Yes we are still in Cookhouse and it’s still that momentous year of 1953. In between being a hooker (the rugby variety) and a dentist, my boet also at one point had aspirations of being a petrol attendant. My brother and I would often sit in the stationary 36 Chev, whilst our father had an afternoon sleep as we went on imaginary drives all over the sleepy Karoo roads - just like any young boy of that era might do. There were engine sounds, brakes squealing and gears would be changed. Carlo took his driving to another level after noticing with due diligence for a 7 year old, that the fuel gauge looked rather low.
Our garage in Cookhouse was a timber and corrugated structure; not unlike the longdrop toilet, but much bigger. The garage had no windows, so when the double barn style doors were closed, it was dark in there. It took a while for your eyes to become accustomed to the gloom. It was also stupidly hot in summer. Holes in the metal sheeting allowed fine beams of sunlight into the gloomy interior. It was a place of great fun and thrilling high speed car drives.
Carlo wanted to impress our father, so whilst Winston was saaging balke (snoring heavily) after a heavy Sunday meal, Carlo thought it would be a fine idea to impress the old man and fill the car up for him. The watering can was employed for the job and after many trips backwards and forwards between the garden tap and the Chev, the fuel gauge finally registered full.
The next day when Winston opened the garage door to drive the 200m to his office, the Chev’s normally reliable engine sputtered into silence within 30 seconds. Then came that tenor pitched roar from inside the Chev!
“Carlo! What the hell have you done now?!”
That was a hiding of note. I was wincing on my brother’s behalf.
Podcast: We chat about our featured pass - the Mzintlava Pass and take a trip back to Lusikisiki in 1957 where we have a look at the life and times of the magical Mr. Khotso.
Pass of the Week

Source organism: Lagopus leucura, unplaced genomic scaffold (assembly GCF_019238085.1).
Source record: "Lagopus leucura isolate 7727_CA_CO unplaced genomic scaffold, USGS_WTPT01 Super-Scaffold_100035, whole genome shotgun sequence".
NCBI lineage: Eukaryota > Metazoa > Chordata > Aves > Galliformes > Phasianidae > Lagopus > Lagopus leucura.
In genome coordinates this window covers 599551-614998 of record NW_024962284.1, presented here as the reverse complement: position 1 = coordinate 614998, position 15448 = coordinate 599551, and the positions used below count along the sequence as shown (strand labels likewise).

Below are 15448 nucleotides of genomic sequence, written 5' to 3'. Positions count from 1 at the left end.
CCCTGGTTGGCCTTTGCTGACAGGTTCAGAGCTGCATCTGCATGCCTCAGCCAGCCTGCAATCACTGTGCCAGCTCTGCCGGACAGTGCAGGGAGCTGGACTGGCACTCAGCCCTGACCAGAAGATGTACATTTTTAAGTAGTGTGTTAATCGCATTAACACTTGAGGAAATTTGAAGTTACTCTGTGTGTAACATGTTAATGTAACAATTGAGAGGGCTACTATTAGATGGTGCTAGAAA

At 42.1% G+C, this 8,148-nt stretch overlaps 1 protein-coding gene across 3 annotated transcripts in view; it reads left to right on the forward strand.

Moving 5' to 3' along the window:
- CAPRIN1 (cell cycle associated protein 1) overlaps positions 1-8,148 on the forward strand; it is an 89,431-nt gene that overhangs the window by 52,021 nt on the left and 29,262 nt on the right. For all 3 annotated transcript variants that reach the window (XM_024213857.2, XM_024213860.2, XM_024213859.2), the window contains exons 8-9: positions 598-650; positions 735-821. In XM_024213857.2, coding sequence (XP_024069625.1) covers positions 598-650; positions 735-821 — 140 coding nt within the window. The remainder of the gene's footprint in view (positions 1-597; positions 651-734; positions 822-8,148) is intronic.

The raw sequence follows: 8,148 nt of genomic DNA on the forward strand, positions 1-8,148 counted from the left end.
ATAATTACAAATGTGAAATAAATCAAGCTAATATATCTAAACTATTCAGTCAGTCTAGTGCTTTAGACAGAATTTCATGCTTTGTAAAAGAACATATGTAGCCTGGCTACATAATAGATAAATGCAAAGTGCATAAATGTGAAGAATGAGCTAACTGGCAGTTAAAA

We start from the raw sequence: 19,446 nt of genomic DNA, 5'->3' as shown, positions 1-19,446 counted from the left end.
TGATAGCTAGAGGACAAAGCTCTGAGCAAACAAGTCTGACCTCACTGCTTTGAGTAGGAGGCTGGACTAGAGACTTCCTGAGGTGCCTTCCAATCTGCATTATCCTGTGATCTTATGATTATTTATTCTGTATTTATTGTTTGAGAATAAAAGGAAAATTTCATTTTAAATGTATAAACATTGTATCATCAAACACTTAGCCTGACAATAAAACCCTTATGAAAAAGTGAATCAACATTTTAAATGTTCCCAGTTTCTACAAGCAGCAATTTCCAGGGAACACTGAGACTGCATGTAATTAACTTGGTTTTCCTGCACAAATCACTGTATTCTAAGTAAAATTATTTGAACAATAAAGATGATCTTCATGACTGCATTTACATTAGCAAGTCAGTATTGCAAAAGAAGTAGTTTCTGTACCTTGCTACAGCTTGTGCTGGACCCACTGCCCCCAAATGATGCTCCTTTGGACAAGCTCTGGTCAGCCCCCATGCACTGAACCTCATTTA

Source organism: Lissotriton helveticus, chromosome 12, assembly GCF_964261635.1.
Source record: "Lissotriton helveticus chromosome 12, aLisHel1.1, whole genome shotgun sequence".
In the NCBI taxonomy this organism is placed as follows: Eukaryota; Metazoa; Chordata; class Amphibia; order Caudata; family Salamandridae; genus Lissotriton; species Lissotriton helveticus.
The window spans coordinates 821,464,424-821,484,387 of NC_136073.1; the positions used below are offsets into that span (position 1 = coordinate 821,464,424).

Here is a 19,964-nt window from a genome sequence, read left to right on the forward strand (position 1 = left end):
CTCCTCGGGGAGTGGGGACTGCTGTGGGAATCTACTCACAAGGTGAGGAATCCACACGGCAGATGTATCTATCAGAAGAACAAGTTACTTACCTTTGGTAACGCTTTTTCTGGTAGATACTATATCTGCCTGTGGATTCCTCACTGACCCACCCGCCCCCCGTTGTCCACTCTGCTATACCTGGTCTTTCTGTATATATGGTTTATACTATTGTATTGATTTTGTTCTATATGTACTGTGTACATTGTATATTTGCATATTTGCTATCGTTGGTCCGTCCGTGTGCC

Our featured pass this week is the mystical, marvellous and majestic Mzintlava Pass. We filmed this pass during February, shortly before lockdown. This is the 5th longest pass in South Africa at 38.2 km so we had to produce 7 x 5 minute videos, providing 35 minutes of viewing time. In the process of producing that marathon video set on a single pass (only our Sani Pass video series has more than 7 videos) we were able to narrate a fairly comprehensive history of the Transkei, which is both interesting, informative and educational.
Before taking in all this wonderful pass has to offer, allow about 40 minutes to take it all in.
This major gravel pass will enthral and enchant even the most jaded pass hunter. It is long, steep, rough and peppered with 301 bends, corners and curves of which 7 are hairpins and another 29 exceed 90 degrees radius. It achieves top 10 status in two categories as the 5th longest pass and the 7th biggest altitude gaining pass in South Africa. It's named after the Mtzintlava River, which is one of the main tributaries of the Umzimvubu River with which it forms a confluence about 15 km to the south west of the pass.
It connects Tabankulu with the R61 (between Flagstaff and Lusikisiki) and provides access to dozens of rural villages along the way and includes a crossing of the powerful Mzintlava River, now famous for its Mamlambo creature (or brain sucker as it became known).
We issue our standard cautionary for all Eastern Cape rural roads, and especially those in the old Transkei area: We recommend driving this road in a small convoy of two to three vehicles in case of emergency. Be aware of personal safety at all times and make sure you leave the nearest town with full fuel tanks and that your vehicle is serviced and reliable.
This is one of the passes we will be driving on our Wild Coast Tour.
* * * * * M Z I N T L A V A P A S S * * * * *
Words of Wisdom: "Always make a total effort - Even when the odds are against you" - Arnold Palmer